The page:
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Easter Activities for the Holidays: Keep the Kids Entertained Without Shelling Out

Contents

  1. What Easter games can we play?
  2. What can you do for Easter at home?
  3. What are Easter activities for kids?

 

Oh, hello Easter holidays. You’re here again? Jammed between the present-fuelled excitement of Christmas and the warm promise of summer, the Easter holidays can often mean drizzly days and chocolate-fuelled sugar crashes.

Here’s our top selection of Easter activities, crafts, games and to keep your kids out of your hare. 🐰

 

What Easter games can we play?

 

If you want to offset the chocolate consumption with a bit of physical activity, get the whole family together and play some Easter games.

1. Think Easter, think egg-hunt

But if your kids are eagle-eyed the fun may be short-lived. To extend the fun, you can turn an egg-hunt into a treasure hunt using hollow plastic eggs filled with clues. For toddlers, you can draw pictures of where the next clue is hidden. For young children, draw or print a picture of the final hiding place and cut it into puzzle pieces. For older kids, add a riddle and sit back as they run around and figure it out.


2. Egg and spoon race

Nothing beats a good old-fashioned egg and spoon race across the garden or local park, apart from, perhaps, a three-legged egg and spoon race. Don’t forget to hard-boil the eggs first, unless you’re feeling particularly brave!
The great egg-push – In this test of speed and skill, contestants roll an egg with their nose from the start line to the finishing post. This can also work well as a team relay.


3. Rock and egg-roll

Paint your eggs different colours but leave one egg unpainted and place it in the middle of your arena. Players take it in turns to roll their egg as close to the unpainted egg as they can. Nearest wins!


4. Grand designs

Teams compete to build the tallest tower using only eggs and cardboard tubes (toilet roll inners work well for this). 


5. Pom pom pow!

Each player has a piece of double-sided tape on their clothing and a bag of bunny tails (aka cotton wool balls). The aim is to stick as many bunny tails to your opponents as you can.  Players can compete against each other or work in teams.  Either way, set a timer and start the fun! 
 
 
 

What can you do for Easter at home?

 

If it’s wet outside and you want a bit of quiet time, get crafty!

1. Build a bunny!

There are so many things around the house that can be used to craft a bunny. Paper plates, toilet rolls, egg cartons, Easter eggs or cereal boxes and cotton wool can all be fashioned into a long-eared friend! No instructions are needed, just load up a table with a few bits and bobs and some sticky tape or glue and let the kids get creative.  It’s a good opportunity to sit back and let them lead – you’ll be amazed by what they come up with.


2. Egg-shaped art

If you’re feeling patient and have nerves of steel, you can blow the innards out of an egg and do some egg painting. For younger kids or heavy-handed adults, you can have a bash at potato-printing - simply slice open a spud and carve out your desired shape. Even simpler, gather some large pebbles or stones and paint them in bright colours. 🎨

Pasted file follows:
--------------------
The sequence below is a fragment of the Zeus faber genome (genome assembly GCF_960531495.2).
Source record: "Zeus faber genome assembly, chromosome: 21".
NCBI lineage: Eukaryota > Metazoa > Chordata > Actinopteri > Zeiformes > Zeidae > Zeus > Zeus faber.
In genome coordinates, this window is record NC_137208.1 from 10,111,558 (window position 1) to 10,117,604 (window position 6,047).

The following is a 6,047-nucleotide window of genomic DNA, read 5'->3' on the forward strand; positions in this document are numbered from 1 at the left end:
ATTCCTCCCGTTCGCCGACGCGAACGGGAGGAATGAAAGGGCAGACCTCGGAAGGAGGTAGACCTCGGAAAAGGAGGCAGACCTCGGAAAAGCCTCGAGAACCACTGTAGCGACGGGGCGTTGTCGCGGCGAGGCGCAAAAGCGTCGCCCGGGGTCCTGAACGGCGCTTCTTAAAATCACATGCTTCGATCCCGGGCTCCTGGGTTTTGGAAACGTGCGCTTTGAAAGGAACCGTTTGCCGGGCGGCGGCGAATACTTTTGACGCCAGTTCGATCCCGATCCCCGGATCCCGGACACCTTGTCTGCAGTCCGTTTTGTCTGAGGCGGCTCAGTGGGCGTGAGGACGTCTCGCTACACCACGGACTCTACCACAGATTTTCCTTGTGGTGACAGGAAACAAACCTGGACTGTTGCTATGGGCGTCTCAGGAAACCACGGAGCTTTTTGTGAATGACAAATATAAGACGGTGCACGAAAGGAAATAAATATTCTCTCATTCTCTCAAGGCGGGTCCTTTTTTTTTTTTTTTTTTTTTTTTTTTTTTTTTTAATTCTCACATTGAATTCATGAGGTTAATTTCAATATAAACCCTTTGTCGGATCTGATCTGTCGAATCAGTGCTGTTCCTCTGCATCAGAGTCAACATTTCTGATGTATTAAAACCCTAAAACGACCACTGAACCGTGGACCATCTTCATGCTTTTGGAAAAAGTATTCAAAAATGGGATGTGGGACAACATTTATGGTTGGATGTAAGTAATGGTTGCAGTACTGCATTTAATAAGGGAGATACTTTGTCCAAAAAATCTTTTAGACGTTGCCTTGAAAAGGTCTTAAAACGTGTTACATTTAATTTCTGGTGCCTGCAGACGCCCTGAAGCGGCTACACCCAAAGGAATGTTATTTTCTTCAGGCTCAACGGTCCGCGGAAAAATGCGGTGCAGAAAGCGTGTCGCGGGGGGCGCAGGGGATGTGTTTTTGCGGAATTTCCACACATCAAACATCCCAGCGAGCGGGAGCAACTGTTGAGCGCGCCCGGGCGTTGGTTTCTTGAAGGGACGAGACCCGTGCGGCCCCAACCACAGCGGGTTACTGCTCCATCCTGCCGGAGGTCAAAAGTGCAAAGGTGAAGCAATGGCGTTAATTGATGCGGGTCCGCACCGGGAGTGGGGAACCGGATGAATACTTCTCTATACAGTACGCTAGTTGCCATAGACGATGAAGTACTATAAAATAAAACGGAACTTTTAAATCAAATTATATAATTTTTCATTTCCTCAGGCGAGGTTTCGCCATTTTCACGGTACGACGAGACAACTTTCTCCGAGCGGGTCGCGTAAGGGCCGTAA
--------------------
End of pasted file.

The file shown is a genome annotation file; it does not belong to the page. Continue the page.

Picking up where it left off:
3. Get folding

For a truly low-prep craft, try some Easter origami. You can make baskets, bunnies and bookmarks without breaking a sweat.
 
 
 

What are Easter activities for kids?

 

These activities are a great way to spend time together doing something you all can enjoy.

1. Dig deep

Easter is a great time to get kids into gardening. Point out the spring flowers and ask them what they’d like to see in summer. You can plan and plant together in whatever containers you have.


2. Tasty treats

There are lots of good kid-friendly Easter recipes for this time of year. From hot cross buns to chocolate nests – pop on a pinny and get cracking. Embrace the mess and let them get as involved as they can. Remind them that it doesn’t have to look perfect - soggy bottoms and imperfect bakes are all part of the fun!


Go green

Getting the kids away from their screens can be a challenge, but an outdoor adventure can be just the thing to get them to open their eyes and enjoy the natural world.  Whether you’re revisiting a favourite place or trying somewhere new, here are a few things you can take with you to keep them motivated on a walk. 🍃

  • A matchbox for each child to fill with tiny treasures from their walk
  • A coin that they can toss to decide whether you should go left of right at each turn
  • A flask of hot chocolate and some snacks for an outdoor mini-picnic
  • A magnifying glass for them to peer through – you could challenge them to look for the strangest-looking thing they can find
  • Paper and crayons to make bark or leaf rubbings

You can easily turn a walk into an outdoor scavenger hunt by challenging kids to find things such as: something yellow/blue, something smooth/prickly, something smelly, a snail/ant/bee/squirrel, a spider’s web that’s bigger than your hand, a feather, a nest, a pine cone, 3 kinds of leaf, a mushroom, footprints, a stick that looks like the first letter of your name, an enormous rock. 

For older children you could give them a camera and make this a photo-scavenger hunt - or you could keep it low-tech and give them a small sketchpad to draw pictures of the objects as they find them.

Once you’ve done a handful of Easter activities, it’s time to sit back, relax and polish off the kids’ chocolate - safe in the knowledge that you’ve well and truly earned it! 

 

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